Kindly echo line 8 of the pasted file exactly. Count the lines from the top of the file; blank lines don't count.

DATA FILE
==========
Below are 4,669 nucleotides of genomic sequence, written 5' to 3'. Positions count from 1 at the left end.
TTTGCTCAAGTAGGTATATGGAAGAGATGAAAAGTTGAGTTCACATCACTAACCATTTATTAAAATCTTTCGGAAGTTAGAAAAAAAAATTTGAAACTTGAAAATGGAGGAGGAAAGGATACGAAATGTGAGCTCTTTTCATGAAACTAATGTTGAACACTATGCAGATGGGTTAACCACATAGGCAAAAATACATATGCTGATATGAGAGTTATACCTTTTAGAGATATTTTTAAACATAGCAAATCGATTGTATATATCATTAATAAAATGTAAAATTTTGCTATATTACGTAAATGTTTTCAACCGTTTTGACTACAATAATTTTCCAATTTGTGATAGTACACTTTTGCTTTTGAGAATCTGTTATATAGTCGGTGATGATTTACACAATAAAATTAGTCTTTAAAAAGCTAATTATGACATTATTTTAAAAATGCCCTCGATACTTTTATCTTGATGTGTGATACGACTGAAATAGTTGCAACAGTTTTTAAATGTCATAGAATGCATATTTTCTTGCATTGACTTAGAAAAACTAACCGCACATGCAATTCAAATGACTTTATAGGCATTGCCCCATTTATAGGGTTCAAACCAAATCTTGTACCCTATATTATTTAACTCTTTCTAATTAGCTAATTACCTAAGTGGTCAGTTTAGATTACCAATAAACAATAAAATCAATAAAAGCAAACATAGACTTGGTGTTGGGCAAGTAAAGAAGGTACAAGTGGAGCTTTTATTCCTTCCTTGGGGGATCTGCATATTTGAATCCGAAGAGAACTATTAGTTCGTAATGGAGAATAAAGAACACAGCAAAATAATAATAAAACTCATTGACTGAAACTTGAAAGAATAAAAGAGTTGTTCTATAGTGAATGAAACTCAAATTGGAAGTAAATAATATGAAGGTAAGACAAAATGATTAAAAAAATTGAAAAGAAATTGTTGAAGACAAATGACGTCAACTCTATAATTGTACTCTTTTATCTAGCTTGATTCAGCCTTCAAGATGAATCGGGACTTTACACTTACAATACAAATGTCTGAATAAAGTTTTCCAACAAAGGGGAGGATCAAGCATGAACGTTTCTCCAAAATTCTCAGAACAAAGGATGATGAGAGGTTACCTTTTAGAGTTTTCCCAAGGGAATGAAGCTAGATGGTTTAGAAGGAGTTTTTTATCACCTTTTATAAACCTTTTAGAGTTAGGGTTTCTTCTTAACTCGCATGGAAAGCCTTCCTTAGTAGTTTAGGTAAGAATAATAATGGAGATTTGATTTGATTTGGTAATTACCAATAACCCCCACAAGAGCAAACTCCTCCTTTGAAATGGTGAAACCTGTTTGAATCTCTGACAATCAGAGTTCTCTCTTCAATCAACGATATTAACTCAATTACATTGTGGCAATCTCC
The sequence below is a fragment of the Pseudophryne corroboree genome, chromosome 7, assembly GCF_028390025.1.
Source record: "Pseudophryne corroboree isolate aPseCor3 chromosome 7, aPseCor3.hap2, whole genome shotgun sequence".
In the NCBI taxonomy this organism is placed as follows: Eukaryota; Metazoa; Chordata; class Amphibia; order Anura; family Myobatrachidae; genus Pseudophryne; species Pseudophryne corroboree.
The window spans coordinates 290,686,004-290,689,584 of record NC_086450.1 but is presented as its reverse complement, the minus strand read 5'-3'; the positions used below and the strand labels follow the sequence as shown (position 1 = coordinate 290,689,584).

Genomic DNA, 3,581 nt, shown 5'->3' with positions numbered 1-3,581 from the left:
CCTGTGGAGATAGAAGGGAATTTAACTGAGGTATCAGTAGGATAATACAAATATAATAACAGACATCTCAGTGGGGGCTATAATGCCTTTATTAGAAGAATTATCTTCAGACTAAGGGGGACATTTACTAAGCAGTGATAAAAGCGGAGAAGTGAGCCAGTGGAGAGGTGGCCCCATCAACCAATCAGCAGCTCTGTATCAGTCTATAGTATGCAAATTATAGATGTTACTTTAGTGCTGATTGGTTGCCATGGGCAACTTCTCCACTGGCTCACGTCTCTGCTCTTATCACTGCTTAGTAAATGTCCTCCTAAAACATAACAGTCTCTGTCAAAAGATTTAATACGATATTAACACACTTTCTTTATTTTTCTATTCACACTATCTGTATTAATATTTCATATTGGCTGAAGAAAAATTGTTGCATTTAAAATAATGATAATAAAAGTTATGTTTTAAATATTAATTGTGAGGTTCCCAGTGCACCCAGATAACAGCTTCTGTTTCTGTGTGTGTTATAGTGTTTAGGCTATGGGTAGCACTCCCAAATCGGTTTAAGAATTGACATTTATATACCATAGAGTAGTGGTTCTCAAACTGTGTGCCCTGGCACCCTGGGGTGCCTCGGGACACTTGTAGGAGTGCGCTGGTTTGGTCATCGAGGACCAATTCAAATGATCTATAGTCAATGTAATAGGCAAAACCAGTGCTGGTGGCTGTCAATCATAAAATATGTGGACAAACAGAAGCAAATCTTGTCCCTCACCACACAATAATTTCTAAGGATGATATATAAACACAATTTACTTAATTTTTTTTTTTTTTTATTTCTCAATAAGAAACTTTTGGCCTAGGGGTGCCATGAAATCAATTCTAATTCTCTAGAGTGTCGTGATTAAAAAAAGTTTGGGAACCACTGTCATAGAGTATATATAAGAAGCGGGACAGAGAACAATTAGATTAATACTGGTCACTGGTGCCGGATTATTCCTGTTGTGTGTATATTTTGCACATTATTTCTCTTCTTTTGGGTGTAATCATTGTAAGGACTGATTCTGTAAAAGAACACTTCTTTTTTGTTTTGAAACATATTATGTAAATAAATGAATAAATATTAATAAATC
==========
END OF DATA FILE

CCTGTGGAGATAGAAGGGAATTTAACTGAGGTATCAGTAGGATAATACAAATATAATAACAGACATCTCAGTGGGGGCTATAATGCCTTTATTAGAAGAATTATCTTCAGACTAAGGGGGACATTTACTAAGCAGTGATAAAAGCGGAGAAGTGAGCCAGTGGAGAGGTGGCCCCATCAACCAATCAGCAGCTCTGTATCAGTCTATAGTATGCAAATTATAGATGTTACTTTAGTGCTGATTGGTTGCCATGGGCAACTTCTCCACTGGCTCACGTCTCTGCTCTTATCACTGCTTAGTAAATGTCCTCCTAAAACATAACAGTCTCTGTCAAAAGATTTAATACGATATTAACACACTTTCTTTATTTTTCTATTCACACTATCTGTATTAATATTTCATATTGGCTGAAGAAAAATTGTTGCATTTAAAATAATGATAATAAAAGTTATGTTTTAAATATTAATTGTGAGGTTCCCAGTGCACCCAGATAACAGCTTCTGTTTCTGTGTGTGTTATAGTGTTTAGGCTATGGGTAGCACTCCCAAATCGGTTTAAGAATTGACATTTATATACCATAGAGTAGTGGTTCTCAAACTGTGTGCCCTGGCACCCTGGGGTGCCTCGGGACACTTGTAGGAGTGCGCTGGTTTGGTCATCGAGGACCAATTCAAATGATCTATAGTCAATGTAATAGGCAAAACCAGTGCTGGTGGCTGTCAATCATAAAATATGTGGACAAACAGAAGCAAATCTTGTCCCTCACCACACAATAATTTCTAAGGATGATATATAAACACAATTTACTTAATTTTTTTTTTTTTTTATTTCTCAATAAGAAACTTTTGGCCTAGGGGTGCCATGAAATCAATTCTAATTCTCTAGAGTGTCGTGATTAAAAAAAGTTTGGGAACCACTGTCATAGAGTATATATAAGAAGCGGGACAGAGAACAATTAGATTAATACTGGTCACTGGTGCCGGATTATTCCTGTTGTGTGTATATTTTGCACATTATTTCTCTTCTTTTGGGTGTAATCATTGTAAGGACTGATTCTGTAAAAGAACACTTCTTTTTTGTTTTGAAACATATTATGTAAATAAATGAATAAATATTAATAAATC